More than a quarter of survey respondents felt complementary automation or bots within digital channels would benefit their work-from-home setups. This is likely due to the ability of bots to field less sophisticated but repetitive customer inquiries (e.g., balance amount), freeing agents to handle more sophisticated issues. Additionally, in the face of potential staffing shortages, bots and other automation can provide service when live agents cannot, including outside of standard working hours. Momentum toward bots and virtual agents has only accelerated since the start of the pandemic.

The Future of Workforce Optimization is Digital

Contact center leaders now have access to many digital workforce optimization capabilities that better suit the realities of working from home and do not rely on outdated manual processes. Our survey respondents did report gaps in agent performance when agents used the phone while remote. Not entirely surprising, since there was no contact center manager walking the floor listening to conversations. To allay these issues, contact center leaders should employ speech analytics to monitor 100 percent of calls to understand call sentiment, identify customer intents that can be used to identify business risks and opportunities, and maximize the likelihood of positive customer experiences.

Moreover, organizations should be empowering agents to succeed outside of the office through digital training options, including self-paced e-learning modules that help agents improve their skills and help managers ensure quality. Finally, encourage agent-to-agent chat for team collaboration and knowledge sharing. This also serves to build team camaraderie and agent morale.

Better Leadership

Leadership is paramount at times of upheaval, and the COVID-19 pandemic is no different. To ensure contact centers are successful in the new normal, an emphasis on cloud, digital channels, and practical artificial intelligence is essential. While the influx of and reliance on these technologies in a remote setting has undoubtedly complicated some areas of work-life within the contact center, it has also unlocked new potential in others. The technology isn't enough, however, to truly succeed. Strong leadership needs to be put in place to enable the important strategic and related tactical decisions that need to be made, including program prioritization, success metric identification, and ongoing administration. In particular, help is needed to more effectively communicate, monitor, manage, and assist remote agents to keep quality up where it belongs.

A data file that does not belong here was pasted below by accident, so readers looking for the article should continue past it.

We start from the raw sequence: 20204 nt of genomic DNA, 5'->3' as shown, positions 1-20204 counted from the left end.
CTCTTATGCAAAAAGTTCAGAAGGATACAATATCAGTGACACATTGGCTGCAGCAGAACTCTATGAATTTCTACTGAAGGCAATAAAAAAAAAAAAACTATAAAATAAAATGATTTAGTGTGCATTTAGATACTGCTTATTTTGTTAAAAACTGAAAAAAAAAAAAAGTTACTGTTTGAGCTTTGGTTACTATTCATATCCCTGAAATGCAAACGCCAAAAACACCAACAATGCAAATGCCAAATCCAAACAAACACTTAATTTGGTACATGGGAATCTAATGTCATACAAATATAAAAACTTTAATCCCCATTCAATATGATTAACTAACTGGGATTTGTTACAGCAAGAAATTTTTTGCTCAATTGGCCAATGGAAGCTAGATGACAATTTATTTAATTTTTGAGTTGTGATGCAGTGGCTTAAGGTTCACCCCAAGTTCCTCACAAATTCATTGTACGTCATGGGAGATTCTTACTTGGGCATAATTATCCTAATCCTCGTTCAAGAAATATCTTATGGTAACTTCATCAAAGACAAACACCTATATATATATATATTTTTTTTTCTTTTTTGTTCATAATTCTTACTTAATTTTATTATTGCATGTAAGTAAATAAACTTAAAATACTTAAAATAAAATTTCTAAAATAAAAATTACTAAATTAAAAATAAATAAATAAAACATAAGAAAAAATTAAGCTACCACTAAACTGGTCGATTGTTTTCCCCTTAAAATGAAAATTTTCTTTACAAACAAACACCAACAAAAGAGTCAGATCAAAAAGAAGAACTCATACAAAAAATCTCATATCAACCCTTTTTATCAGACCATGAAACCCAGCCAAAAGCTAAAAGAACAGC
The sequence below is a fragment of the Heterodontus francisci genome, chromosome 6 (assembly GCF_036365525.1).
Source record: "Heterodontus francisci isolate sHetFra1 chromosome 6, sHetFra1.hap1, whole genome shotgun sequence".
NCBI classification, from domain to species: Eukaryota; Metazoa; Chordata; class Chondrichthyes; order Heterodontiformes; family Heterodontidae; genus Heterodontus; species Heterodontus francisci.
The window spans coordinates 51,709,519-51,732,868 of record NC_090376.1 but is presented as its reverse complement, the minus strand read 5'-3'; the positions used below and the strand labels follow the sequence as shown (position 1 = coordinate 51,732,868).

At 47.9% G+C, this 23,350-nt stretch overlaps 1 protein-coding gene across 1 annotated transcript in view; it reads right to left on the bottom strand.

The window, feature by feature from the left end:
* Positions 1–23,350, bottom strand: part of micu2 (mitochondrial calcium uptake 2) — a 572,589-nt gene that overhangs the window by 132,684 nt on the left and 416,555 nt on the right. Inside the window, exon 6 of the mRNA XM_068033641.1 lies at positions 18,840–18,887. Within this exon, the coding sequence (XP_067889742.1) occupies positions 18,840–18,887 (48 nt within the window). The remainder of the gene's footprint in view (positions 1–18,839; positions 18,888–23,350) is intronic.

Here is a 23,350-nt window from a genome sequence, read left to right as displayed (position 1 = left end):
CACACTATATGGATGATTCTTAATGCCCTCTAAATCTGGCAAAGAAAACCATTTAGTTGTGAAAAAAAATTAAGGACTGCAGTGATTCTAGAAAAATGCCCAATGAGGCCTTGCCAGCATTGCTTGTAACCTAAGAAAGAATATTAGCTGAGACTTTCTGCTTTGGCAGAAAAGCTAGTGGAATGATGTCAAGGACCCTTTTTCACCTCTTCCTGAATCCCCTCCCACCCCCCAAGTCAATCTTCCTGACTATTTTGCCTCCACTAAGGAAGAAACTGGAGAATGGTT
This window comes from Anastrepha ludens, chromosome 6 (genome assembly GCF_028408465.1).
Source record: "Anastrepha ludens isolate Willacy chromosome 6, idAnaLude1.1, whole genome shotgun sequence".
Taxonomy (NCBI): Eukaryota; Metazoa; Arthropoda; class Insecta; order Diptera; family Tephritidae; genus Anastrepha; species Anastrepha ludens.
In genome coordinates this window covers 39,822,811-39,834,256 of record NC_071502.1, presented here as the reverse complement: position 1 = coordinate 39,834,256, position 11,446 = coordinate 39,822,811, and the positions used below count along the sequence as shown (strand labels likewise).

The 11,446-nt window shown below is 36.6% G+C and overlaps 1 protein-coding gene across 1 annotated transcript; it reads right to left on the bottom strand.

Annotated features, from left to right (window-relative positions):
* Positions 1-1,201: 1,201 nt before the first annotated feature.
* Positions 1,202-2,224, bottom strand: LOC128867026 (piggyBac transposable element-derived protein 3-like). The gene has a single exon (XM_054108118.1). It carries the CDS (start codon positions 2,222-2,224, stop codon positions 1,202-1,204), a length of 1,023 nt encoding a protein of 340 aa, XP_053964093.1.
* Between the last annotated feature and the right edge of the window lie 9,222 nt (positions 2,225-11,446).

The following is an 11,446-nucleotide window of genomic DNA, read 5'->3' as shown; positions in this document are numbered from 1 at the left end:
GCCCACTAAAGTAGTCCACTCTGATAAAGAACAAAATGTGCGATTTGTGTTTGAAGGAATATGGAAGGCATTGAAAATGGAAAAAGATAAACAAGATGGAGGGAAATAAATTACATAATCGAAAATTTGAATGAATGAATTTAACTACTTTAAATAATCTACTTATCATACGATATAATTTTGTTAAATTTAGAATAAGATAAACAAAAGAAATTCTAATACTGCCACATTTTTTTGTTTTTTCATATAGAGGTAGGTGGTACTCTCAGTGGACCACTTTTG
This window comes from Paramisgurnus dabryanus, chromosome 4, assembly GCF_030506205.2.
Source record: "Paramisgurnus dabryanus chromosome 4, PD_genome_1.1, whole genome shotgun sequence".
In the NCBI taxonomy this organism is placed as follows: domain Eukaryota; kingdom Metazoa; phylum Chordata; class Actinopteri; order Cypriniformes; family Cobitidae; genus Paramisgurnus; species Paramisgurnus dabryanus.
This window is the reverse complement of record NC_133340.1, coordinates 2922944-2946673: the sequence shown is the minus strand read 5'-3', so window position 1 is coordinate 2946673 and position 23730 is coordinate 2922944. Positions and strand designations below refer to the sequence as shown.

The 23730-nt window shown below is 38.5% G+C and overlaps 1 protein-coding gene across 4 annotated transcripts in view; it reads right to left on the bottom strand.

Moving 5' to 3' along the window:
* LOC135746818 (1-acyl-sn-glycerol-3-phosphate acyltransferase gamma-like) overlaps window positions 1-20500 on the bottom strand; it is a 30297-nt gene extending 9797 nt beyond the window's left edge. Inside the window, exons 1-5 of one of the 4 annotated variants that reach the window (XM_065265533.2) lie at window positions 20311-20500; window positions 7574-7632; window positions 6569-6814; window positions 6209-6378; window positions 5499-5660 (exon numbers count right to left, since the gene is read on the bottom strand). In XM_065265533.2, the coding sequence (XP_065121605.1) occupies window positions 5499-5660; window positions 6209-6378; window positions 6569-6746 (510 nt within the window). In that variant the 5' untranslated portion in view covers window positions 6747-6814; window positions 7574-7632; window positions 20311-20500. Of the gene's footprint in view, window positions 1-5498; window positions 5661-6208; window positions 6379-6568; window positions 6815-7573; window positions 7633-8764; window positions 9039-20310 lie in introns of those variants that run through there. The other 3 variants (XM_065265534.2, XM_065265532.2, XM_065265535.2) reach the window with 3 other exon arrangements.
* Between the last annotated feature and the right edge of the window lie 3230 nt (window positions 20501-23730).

Work from home is here to stay. While not everyone will be working from home, many employees and organizations have found that the benefits far outweigh the challenges. Remote work can now be viewed as a strategic business initiative, opening talent pools, increasing workplace productivity, improving employee morale, while also offering a creative cost-savings tool. When we look at companies that have been successful during the shutdown, those with strong leadership and well-developed plans have risen to the top.

Louis Summe is co-founder and CEO of LiveVox.